The very first day I put on my scrubs I knew they were the right fit. I  look forward to connecting with patients. I find it to be a true honor and privilege to care for them at a difficult time in their life. I care for patients in pain. I advocate for the mentally ill. Most importantly, I make it my priority to make people feel like they matter. 

Below is a guest post…a small piece of my own blog at  theloshow.weebly.com

Keeping with ‘Friend To Yourself’ tips, remember to believe in yourself enough to make the smallest difference in someone’s day. The rewards are shared. 

 

It was orientation day. My family had taken a flight out ahead of me to attend wedding ceremonies. I stayed behind, pressed my clothes, prepared notebooks, and set out for a day I had been waiting for, for a long time.
Approximately 50 eager nursing students sat behind desks and quieted as the lights were lowered. The instructor played a film, introducing us to our chosen field and wanted to fill our bodies with motivation and inspiration.
You will have an opportunity to care for people that do not have the means or capacity to ever repay you.’
The film ended and my eyes were heavy with tears. I tried to open them wide, hoping the air conditioning would dry them up before my neighbors noticed.
I was so very grateful. I was excited and hopeful. I would live out my life being so very proud of my job. I couldn’t wait.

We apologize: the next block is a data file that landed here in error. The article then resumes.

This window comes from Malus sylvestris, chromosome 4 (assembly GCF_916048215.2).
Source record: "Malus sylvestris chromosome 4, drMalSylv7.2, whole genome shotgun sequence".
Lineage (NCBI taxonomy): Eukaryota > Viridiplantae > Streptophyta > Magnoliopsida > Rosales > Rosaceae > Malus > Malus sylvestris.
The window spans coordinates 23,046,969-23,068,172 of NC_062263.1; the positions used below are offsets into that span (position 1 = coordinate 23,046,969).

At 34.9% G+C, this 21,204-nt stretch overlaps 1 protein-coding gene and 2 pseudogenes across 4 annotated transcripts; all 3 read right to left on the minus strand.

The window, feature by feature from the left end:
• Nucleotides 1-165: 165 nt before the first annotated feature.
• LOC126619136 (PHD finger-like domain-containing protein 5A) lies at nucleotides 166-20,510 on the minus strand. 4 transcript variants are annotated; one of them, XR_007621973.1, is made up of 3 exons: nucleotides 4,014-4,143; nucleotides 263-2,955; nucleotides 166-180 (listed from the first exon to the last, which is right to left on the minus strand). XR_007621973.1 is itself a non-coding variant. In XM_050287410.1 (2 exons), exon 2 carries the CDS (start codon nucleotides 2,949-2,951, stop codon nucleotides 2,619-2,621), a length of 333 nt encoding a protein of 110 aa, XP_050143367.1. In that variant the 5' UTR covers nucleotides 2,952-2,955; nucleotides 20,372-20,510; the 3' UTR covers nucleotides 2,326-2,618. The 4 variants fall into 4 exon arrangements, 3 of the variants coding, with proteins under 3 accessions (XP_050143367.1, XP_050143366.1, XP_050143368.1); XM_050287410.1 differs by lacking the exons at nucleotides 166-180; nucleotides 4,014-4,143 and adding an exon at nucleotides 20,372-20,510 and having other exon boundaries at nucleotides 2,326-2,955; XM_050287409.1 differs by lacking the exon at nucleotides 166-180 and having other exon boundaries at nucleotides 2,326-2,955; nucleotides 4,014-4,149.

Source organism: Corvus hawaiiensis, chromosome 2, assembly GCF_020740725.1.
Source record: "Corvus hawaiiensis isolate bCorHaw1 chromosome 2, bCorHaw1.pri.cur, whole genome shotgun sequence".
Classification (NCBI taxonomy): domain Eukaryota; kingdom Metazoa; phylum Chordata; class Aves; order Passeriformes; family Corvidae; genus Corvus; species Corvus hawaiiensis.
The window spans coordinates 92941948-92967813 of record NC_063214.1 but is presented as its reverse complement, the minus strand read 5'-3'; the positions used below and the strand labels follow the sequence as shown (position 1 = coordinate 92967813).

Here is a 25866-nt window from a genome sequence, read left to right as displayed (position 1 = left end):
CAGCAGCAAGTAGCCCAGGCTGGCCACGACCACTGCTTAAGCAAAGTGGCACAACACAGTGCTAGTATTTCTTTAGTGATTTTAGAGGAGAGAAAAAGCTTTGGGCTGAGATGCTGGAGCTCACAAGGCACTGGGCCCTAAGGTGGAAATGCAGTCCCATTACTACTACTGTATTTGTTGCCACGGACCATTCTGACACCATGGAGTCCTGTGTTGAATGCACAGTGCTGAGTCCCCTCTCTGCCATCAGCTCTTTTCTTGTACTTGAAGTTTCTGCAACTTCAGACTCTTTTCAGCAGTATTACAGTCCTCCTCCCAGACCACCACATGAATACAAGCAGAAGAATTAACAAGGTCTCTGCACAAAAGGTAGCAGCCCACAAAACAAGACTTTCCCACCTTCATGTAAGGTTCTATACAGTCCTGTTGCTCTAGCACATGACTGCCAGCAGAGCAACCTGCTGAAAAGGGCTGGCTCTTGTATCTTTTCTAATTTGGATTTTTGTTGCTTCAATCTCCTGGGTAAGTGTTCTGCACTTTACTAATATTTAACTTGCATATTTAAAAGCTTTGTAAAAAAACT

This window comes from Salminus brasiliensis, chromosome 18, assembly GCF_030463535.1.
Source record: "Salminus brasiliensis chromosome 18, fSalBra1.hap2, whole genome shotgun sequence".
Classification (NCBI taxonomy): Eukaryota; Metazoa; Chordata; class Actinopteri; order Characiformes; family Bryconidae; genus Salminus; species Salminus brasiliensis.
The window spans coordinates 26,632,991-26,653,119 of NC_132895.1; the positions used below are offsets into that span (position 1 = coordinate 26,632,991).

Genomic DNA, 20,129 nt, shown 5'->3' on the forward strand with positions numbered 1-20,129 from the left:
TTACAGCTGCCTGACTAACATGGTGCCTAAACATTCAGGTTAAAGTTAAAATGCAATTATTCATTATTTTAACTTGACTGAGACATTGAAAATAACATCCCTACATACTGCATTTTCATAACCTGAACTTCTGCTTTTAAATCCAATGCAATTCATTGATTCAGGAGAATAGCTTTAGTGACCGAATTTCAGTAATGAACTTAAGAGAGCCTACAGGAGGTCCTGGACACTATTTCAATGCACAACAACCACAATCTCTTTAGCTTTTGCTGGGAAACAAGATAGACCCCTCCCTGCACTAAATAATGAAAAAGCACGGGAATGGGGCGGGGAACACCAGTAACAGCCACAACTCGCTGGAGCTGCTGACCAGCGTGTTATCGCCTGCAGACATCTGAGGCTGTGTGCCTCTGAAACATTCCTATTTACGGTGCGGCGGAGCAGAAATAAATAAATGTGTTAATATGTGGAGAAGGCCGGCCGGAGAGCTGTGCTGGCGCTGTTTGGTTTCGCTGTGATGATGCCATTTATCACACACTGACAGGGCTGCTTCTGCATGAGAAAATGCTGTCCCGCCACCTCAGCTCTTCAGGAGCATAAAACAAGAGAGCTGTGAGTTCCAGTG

I was terrified. I barely slept the night before. I sat in my car watching the clock, hoping time would barely pass by if I watched every minute tic. It was my first patient interaction. I was at a skilled nursing facility and I was to interview an elderly patient, and gain experience obtaining a thorough health history.

What was I so afraid of?

I didn’t know what to expect.
I watched “Fried Green Tomatoes” one too many times, and had images of a mean old lady screaming at me, throwing me out of her room, and cursing my ill experience while throwing donuts.
I delayed no more and walked in with confidence. My name badge and clip board screamed target practice. The employed nurses love to watch you squirm.
My instructor gave me my patient’s chart and told me to go to her room and introduce myself after I gathered all the appropriate data. Her binder was thick with life’s journey. Medications, disease processes, and lab work now defined her within those walls.
“Where’s the tab in here that tells me who comes to visit her? Who takes her to the beauty parlor and church? Who tells her Happy Mothers Day?”